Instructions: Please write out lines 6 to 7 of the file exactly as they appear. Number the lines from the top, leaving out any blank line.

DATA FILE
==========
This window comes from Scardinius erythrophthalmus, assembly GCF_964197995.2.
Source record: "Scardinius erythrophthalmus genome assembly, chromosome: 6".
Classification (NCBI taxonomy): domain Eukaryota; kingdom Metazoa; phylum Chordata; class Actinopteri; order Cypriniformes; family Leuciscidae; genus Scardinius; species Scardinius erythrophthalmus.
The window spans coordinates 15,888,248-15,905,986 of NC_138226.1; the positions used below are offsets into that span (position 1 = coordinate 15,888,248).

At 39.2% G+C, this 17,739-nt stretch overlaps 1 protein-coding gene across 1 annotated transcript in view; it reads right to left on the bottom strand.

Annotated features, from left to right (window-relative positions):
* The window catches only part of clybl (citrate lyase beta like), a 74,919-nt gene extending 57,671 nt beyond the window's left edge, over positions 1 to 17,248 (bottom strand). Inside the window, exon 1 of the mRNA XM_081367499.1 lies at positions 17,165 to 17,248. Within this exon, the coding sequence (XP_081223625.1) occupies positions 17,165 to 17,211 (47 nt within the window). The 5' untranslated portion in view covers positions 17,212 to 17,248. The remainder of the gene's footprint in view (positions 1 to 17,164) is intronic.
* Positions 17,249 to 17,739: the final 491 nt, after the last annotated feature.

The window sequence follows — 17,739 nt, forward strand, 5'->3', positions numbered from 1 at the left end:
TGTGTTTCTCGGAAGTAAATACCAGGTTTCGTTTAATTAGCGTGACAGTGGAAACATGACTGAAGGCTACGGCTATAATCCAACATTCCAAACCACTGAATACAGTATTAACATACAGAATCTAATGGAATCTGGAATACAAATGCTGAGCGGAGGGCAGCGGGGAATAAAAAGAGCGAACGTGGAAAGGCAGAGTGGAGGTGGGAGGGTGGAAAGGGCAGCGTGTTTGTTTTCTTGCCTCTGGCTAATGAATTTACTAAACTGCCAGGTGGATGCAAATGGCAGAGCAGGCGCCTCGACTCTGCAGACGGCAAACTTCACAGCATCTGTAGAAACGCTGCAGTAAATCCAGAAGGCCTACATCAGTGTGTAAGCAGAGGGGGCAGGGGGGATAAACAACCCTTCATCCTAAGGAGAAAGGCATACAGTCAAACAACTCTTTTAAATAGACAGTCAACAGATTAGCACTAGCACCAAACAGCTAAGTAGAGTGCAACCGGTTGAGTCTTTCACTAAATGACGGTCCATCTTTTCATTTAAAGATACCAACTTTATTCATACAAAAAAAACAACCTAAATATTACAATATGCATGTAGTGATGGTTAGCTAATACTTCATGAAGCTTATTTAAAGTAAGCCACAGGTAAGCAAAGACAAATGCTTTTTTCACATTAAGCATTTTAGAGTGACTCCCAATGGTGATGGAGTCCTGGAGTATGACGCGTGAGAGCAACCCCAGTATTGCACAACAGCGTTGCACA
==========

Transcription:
Annotated features, from left to right (window-relative positions):
* The window catches only part of clybl (citrate lyase beta like), a 74,919-nt gene extending 57,671 nt beyond the window's left edge, over positions 1 to 17,248 (bottom strand). Inside the window, exon 1 of the mRNA XM_081367499.1 lies at positions 17,165 to 17,248. Within this exon, the coding sequence (XP_081223625.1) occupies positions 17,165 to 17,211 (47 nt within the window). The 5' untranslated portion in view covers positions 17,212 to 17,248. The remainder of the gene's footprint in view (positions 1 to 17,164) is intronic.